●  Differentiate between long-term R&D and innovation: As discussed above, the government is one of the few organizations that still performs long-term research into technologies that won’t go to market for decades. This commitment to deep research is critical and should be protected. However, we recommend that public sector funders be clear about these expectations, so inventors can quickly identify which programs are good for them. For example, founders with an intriguing idea frequently apply to the Dual-Use SBIR, which does not fund early-stage technology (although DARPA, NSF, and HHS love early-stage ideas). This lack of understanding about where founders should go leads to frustration and wasted effort by industry and government.

Short, deliverables-oriented public innovation: For short-term and more outcomes-oriented innovation (such as the SBIR program) commercial innovation practices are applicable and should be followed. The Air Force and Navy are driving towards this with their short, VC-aligned application processes.

Connect end users and funders: Requests for proposal and other requests for innovation should be crafted collaboratively with end users to ensure their needs are reflected and in ways that ensure that interested applicants understand what the government wants to fund.

Connect acquisitions and innovation: Publicly funded innovation is typically planned, budgeted, and run by one group. In the DoD these tend to be service research labs like Army Research Lab or the R&D sponsoring organization. In civilian agencies, it varies but tends to be in a separate, nonoperational team. Generally, a different group, usually the contracting office, handles procurement of the proposed solutions. If the two are coordinated, this should not be a problem. However, in our experience, the two rarely work closely together. As a result, many government-funded solutions die in this transition. To address this, we recommend:

  • Separate multiyear budgets for the acquisition of solutions coming out of innovation programs.
  • Requiring end users (program offices) to contribute to seed-stage investments made for them (e.g., SBIR Phases I and II).
  • Create an indefinite-delivery-indefinite-quantity vehicle (IDIQ) to buy the solutions generated from innovation programs. The annual funding for the IDIQ could be set by looking at the number of solutions expected to mature in the following 12 months, and by looking at the historic innovation success rates. This would create contracting flexibility and agility so that solutions could rapidly transition to traditional contracting.

Pull-based funding: Commercial investors typically have an area of interest. For example, they invest in cybersecurity or biotechnology. Their focus areas are sufficiently broad, however, that companies with a range of good ideas can approach them and potentially get funded. This balance of specificity to create subject matter expertise with breadth to allow flexibility is critical to both funders and inventors. We recommend that public sector organizations follow this model by outlining the outcome they seek or the broad topic they are interested in without being overly prescriptive.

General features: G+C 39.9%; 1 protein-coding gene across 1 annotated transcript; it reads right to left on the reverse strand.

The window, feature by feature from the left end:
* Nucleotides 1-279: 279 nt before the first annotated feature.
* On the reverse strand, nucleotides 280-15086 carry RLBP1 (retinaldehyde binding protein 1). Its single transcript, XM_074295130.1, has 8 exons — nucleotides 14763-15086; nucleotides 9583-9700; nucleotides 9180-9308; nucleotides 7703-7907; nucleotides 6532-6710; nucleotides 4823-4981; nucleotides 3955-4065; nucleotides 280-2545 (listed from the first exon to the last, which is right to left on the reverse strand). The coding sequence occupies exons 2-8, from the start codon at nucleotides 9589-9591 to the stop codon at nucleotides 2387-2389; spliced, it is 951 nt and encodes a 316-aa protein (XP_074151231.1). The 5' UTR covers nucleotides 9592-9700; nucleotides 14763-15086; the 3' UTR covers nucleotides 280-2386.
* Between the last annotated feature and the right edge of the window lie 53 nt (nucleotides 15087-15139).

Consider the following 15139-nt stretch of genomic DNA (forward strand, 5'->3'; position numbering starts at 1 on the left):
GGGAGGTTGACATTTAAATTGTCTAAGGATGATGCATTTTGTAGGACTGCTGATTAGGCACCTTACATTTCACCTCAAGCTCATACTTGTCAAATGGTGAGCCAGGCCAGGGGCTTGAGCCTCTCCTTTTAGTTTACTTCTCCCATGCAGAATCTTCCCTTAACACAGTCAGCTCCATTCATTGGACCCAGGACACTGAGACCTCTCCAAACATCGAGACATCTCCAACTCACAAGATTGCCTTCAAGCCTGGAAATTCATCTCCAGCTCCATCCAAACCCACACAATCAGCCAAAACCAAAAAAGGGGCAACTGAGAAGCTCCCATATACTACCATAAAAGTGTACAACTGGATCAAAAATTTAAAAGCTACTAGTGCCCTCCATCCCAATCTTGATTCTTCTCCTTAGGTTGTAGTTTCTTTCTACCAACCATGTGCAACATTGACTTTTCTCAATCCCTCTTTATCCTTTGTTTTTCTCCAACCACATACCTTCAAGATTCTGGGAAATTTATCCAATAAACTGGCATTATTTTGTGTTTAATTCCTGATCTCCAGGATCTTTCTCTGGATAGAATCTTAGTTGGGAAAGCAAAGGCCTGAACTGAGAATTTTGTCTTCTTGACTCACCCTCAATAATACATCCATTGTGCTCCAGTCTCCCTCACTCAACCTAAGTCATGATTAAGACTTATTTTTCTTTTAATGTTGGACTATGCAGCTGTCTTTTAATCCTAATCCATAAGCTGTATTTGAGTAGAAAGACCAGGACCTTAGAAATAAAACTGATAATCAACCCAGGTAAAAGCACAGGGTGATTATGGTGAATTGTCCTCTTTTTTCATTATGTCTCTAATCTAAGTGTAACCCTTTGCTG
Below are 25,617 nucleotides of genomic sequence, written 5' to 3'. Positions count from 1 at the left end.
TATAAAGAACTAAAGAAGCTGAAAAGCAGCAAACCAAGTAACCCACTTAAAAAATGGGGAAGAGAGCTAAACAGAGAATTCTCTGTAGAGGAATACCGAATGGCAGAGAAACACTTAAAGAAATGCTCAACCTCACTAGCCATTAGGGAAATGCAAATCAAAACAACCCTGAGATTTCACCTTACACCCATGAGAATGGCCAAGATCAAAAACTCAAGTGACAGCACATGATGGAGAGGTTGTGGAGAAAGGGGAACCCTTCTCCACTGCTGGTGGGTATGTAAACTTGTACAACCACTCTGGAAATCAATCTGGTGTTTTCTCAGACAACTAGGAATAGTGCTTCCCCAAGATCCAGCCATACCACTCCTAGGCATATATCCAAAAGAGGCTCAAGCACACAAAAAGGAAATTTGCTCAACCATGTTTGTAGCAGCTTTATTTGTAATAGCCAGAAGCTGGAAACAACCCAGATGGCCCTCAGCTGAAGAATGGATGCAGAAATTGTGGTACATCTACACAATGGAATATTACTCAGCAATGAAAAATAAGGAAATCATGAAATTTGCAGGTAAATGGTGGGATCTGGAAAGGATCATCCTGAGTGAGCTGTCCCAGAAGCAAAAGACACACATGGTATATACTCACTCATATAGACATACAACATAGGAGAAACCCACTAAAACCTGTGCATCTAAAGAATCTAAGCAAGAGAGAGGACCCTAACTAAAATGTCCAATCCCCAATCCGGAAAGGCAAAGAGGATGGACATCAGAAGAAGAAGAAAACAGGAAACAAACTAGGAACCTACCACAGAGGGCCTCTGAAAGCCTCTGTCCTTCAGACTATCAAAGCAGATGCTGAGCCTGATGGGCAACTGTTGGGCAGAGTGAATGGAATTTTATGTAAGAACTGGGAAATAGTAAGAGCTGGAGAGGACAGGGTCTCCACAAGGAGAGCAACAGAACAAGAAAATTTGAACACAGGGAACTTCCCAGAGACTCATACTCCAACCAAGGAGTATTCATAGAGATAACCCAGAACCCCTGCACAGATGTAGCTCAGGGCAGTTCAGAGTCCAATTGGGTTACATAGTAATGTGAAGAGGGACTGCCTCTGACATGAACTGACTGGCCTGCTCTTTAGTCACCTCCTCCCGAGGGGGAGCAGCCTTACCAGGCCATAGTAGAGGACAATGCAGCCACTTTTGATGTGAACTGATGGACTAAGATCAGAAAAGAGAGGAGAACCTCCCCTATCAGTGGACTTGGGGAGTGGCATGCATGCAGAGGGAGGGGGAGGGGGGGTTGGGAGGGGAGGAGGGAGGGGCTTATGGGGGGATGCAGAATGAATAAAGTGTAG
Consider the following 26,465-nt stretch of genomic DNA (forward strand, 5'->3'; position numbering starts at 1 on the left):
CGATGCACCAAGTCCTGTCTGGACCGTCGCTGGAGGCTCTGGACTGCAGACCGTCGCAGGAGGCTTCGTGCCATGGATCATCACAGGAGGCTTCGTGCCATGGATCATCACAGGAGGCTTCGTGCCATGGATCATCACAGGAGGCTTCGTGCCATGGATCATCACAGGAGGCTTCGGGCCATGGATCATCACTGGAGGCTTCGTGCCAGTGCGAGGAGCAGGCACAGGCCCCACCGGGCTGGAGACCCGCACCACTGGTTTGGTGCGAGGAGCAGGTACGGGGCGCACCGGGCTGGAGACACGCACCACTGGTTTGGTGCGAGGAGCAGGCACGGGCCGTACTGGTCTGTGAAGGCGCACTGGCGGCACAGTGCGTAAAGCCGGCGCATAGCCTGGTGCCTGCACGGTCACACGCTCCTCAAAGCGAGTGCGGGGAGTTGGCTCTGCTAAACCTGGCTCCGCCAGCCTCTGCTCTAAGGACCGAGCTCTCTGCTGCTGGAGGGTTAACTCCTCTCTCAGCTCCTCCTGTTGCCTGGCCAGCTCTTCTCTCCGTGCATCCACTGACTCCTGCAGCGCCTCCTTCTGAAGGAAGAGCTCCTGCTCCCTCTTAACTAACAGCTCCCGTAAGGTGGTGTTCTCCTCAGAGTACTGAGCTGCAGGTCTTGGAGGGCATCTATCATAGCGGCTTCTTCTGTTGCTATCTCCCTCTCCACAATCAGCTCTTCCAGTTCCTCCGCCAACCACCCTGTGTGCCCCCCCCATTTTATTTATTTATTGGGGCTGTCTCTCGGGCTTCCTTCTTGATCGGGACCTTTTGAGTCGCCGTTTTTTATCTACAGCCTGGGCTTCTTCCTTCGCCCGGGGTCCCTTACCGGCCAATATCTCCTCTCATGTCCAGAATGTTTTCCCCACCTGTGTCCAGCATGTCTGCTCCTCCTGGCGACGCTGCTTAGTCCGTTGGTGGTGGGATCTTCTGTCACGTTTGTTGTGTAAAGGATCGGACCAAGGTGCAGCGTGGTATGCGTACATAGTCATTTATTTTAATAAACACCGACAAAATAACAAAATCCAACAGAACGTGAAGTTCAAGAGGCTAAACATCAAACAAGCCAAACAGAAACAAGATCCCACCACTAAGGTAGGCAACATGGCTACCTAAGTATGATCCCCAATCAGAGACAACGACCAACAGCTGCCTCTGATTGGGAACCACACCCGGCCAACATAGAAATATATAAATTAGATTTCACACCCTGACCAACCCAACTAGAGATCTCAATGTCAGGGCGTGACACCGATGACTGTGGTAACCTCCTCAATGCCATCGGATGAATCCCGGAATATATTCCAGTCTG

● Iterative evaluation: Federally funded innovation tends to be heavy on compliance and process. This creates transaction costs on both sides and is an area of improvement. The quick fix is to shift to a more iterative evaluation process so that new applicants who have promising solutions can make multiple attempts at delivering a compliant application when their innovation has merit. For example, in the application process the government could greenlight applicants, reject applicants, or provide feedback and allow inventors to resubmit for immediate reconsideration.

●Focus on business solutions: Historically, we have seen the government fund substantive technology (e.g., material science, biotechnology) but not business process improvements. The government runs one of the largest bureaucracies in the world and could significantly improve delivery by funding and focusing on process improvement solutions.

The United States is in a challenging moment with historic levels of mistrust and discontent among Americans in their own government[ii] and pressure from near-peer competitors in China and Russia. The best way for the nation to meet these challenges is through innovation and bold leadership. Thankfully, the private sector already has established many best practices that government can adapt and follow. Additionally, the private sector and government could work together much more often if the private sector appreciated how the government funds and manages innovation and the government appreciated how the private sector commercializes successes. National innovation is strengthened when the public and private sectors work in tandem, each playing to their own strengths while complementing the other. CM

Geoff Orazem, JD

  •  Cofounder and managing partner, Eastern Foundry (an incubator for government technology companies)
  • Founder of FedScout, a mobile app and platform to make the government market more accessible.
  • Frequent speaker and educator on government innovation and funding topics.

Peet van Biljon, MEcon

  • Founder, BMNP Strategies, LLC.
  • Advises clients on innovation strategy, new product development, R&D transformation.
  • Teaches a graduate course on innovation and public policy at McCourt School of Public Policy, Georgetown University.